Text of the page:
Home > Newspaper Articles > 1975 > July 11, 1975 (8:30 pm). Charleston, WV.

CONCERT DATE: July 11, 1975 (8:30 pm). Charleston, WV. Civic Center.

Flash! Elvis Did It
by James I. Carnes
Charleston (WV) Gazette
Saturday, July 12, 1975

If the person who invented flashcubes gets paid for each one sold, he's making a mint this weekend.

For most of the two hours of the Elvis Presley concert Friday night, the Civic Center arena was bathed in the flash light.

The house lights dimmed. The announcer said, "Welcome to the Charleston Civic Center." There was applause, and the flashing began. Only a few musicians were on stage with the announcer, but the crowd took pictures.

A warmup band, Voice, was introduced. The trio took the stage. The room was flooded in flash. The group sang, was hurried off and followed by a comedian. His name was Jackie something. It was pronounced only once and then hurriedly.

The pace had to be pushed. The excitement mounted.

The Sweet Inspirations were presented. They sang several tunes - each excellently. After a rousing opening with "Philadelphia Freedom," they sassed their way through "Lady Marmalade" and then lingered lovingly over a Stevie Wonder medley that included "For Once in My Life," "Superstition," "You Are the Sunshine of My Life," "Living for the City" and "All in Love Is Fair."

Finally they were finished. The crowd applauded appreciatively. The announcer returned.

The excitement in the room was evident. Women fidgeted in their seats, little children squirmed, men moved. It was time. It was about to happen.

The announcer took the microphone. This was it...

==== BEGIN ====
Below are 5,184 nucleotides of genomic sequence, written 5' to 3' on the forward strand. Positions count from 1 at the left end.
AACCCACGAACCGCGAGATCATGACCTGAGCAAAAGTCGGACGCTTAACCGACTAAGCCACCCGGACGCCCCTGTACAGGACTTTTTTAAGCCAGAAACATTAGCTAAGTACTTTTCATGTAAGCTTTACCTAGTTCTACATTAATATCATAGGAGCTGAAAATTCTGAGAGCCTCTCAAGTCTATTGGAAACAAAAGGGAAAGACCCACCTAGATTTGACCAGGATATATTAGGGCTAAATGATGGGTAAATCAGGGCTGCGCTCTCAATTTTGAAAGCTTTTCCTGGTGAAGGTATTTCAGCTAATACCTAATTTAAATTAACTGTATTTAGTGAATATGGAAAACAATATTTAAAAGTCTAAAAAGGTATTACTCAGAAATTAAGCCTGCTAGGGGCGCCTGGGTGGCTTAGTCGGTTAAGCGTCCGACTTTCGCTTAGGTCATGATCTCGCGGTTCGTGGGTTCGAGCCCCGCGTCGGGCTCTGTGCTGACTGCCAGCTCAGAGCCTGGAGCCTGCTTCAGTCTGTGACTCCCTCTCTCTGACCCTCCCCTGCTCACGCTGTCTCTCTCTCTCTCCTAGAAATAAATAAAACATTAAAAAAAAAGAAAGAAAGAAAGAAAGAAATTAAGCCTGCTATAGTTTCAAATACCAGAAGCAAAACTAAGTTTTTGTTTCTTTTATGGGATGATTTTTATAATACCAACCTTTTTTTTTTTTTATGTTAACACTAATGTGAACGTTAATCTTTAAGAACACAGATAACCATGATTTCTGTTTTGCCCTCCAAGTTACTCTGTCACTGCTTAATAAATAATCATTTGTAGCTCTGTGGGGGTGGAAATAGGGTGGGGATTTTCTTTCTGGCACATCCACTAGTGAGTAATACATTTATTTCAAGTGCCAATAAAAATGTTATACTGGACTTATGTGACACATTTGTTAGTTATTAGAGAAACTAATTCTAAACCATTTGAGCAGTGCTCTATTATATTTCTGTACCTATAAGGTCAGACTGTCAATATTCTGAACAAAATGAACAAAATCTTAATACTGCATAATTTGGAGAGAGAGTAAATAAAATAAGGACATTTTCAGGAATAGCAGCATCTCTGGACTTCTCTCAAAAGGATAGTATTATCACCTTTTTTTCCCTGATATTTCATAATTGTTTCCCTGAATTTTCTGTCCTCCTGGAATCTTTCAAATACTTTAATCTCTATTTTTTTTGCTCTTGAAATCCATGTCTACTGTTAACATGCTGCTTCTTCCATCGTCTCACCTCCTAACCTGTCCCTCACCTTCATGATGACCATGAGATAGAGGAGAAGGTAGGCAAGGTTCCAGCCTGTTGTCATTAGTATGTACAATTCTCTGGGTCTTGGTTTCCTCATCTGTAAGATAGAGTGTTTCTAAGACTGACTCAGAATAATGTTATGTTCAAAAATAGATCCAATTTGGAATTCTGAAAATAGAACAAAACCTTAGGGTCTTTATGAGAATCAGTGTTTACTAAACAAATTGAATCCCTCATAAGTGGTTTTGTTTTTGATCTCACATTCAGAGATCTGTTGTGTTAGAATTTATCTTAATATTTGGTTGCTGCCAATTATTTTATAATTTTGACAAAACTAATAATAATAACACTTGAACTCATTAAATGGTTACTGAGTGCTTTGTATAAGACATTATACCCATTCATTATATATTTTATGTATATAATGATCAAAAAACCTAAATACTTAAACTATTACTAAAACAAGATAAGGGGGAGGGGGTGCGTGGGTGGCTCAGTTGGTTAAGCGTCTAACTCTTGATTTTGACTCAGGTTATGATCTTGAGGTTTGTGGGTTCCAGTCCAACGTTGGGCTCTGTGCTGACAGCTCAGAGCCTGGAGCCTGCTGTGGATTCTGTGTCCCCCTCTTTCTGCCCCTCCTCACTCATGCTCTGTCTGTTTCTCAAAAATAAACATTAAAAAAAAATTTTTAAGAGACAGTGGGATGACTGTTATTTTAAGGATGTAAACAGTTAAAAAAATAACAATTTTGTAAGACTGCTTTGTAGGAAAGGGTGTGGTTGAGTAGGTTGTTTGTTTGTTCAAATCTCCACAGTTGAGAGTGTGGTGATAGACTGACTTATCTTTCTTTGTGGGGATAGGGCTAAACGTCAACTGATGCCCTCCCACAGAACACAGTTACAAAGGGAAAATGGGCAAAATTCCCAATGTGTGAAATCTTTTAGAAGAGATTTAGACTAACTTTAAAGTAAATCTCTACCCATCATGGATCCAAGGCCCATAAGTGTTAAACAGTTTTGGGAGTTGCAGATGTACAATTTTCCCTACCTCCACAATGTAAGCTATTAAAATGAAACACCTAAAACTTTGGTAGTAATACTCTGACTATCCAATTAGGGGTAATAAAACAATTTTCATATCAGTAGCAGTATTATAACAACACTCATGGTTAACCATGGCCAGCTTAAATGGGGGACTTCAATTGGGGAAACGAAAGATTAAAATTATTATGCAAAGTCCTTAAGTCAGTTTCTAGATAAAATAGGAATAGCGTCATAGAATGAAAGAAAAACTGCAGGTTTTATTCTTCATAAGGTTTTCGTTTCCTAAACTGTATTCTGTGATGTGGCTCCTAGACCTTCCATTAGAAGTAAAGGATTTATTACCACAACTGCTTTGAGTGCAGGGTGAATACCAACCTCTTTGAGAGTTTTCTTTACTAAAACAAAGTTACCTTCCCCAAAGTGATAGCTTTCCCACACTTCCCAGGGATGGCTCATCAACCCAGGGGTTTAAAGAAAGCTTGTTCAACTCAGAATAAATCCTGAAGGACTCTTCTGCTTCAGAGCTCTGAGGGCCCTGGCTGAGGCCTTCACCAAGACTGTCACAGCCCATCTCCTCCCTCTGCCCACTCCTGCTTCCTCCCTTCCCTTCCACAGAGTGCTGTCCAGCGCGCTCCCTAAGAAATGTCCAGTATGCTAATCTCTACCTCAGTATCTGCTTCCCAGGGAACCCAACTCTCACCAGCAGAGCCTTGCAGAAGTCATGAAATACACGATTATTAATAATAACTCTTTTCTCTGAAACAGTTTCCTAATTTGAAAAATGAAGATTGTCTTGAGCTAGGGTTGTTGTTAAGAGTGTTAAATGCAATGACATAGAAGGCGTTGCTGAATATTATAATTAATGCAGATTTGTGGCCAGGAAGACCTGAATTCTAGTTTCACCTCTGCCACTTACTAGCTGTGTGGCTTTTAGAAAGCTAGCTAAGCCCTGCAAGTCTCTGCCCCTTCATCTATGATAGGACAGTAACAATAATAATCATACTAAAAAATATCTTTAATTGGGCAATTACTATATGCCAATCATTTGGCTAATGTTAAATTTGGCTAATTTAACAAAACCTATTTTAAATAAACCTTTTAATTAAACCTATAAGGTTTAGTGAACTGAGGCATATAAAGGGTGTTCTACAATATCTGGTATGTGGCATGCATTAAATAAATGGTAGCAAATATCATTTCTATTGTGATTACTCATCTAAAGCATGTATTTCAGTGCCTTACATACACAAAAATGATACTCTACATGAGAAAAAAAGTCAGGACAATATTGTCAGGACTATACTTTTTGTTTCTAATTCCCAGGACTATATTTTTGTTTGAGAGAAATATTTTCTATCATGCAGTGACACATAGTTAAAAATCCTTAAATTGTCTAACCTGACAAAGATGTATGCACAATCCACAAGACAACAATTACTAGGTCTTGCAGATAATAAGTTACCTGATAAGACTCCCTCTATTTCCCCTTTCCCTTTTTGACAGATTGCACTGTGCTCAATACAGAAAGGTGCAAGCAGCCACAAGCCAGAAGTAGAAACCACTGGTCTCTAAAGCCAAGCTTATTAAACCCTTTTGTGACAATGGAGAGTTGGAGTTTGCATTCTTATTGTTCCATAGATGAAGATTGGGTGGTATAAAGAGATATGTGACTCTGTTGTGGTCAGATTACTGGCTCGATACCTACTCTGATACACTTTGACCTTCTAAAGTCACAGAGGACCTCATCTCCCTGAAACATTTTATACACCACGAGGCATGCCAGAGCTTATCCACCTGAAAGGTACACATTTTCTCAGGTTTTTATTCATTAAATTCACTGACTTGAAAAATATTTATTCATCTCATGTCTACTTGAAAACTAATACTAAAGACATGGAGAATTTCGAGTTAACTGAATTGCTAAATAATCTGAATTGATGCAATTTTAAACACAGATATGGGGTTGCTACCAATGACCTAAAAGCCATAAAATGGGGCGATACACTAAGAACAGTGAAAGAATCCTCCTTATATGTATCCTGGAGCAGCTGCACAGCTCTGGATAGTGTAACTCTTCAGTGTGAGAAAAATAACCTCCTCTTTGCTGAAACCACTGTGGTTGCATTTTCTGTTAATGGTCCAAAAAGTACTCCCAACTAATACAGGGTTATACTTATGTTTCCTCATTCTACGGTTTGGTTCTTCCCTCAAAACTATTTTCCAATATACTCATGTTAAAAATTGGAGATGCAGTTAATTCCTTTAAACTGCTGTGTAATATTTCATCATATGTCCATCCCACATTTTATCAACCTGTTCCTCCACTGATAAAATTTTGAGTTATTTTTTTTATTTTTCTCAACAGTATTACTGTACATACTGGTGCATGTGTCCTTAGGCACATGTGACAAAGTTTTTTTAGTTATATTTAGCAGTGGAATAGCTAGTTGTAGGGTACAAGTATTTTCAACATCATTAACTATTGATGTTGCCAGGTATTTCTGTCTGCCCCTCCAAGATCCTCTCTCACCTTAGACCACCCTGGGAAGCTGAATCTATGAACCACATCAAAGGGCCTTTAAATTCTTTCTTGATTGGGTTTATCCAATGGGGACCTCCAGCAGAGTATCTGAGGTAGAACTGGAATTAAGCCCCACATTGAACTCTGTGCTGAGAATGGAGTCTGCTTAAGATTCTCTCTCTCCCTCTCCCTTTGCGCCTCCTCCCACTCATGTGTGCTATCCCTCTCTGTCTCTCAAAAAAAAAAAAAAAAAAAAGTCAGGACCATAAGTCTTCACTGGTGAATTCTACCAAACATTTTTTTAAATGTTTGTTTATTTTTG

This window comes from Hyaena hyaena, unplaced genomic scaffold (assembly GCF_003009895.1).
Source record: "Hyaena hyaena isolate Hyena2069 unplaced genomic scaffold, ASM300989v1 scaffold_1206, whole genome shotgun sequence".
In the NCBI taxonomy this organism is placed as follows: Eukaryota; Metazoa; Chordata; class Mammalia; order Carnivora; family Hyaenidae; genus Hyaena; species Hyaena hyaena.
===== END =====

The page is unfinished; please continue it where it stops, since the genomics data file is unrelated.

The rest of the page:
"It is now intermission time!" he boomed. "Ohhh..." the audience groaned.

The minutes creeped by. Many left for the concession stand; others were afraid to leave for fear they wouldn't make it back to their seats in time.

At last. The announcer began urging the attendants back to their seats. "For your safety and convenience, we cannot begin the second half of our show until all the fans are seated."

"C'mon," women urged. "Sit down." How can they hold us up this way, they seemed to ask. The announcer encouraged them again to find their seats. Many lingered by the stage, hoping to be there when the moment came and He appeared.

It was not to be. Everyone had to be seated (or at least out of direct sight) before the show would begin.


The Joe Gershaw Orchestra began the opening notes of "Also Spach Zarathustra" (theme from 2001 and now Elvis' theme).

The house lights were dead, but you wouldn't know it. The arena was filled with strobe flashes from cameras spread throughout it.

Necks were craned; seats were left; all eyes were on the stage. And then...

The reaction should have been anticipated. There were screams; there were gasps; there were sighs. There was a long, strong round of applause.

He had done it. Presley had appeared.

Unnecessary spotlights combed the stage and centered on Elvis. Flashes continued from every corner.

When the music began, the audience calmed. The flashes continued - they didn't stop at any time he was on stage - but the 10,000 jammed into the arena actually hushed to hear him sing.

And did he sing?

"C.C. Rider," "I've Got a Woman," "Love," "All Shook Up," "Let Me Be Your Teddy Bear," "Don't Be Cruel," "Hound Dog," "The Wonder of You," "Burnin' Love," "Why Me, Lord?" "How Great Thou Art," "Let Me Be There," "Funny How Time Slips Away," "Mystery Train," "Can't Help Falling in Love."

How did he sing? Did anyone care? He came, that was enough.

For the record, he was good.

Review courtesy of Gary Abernathy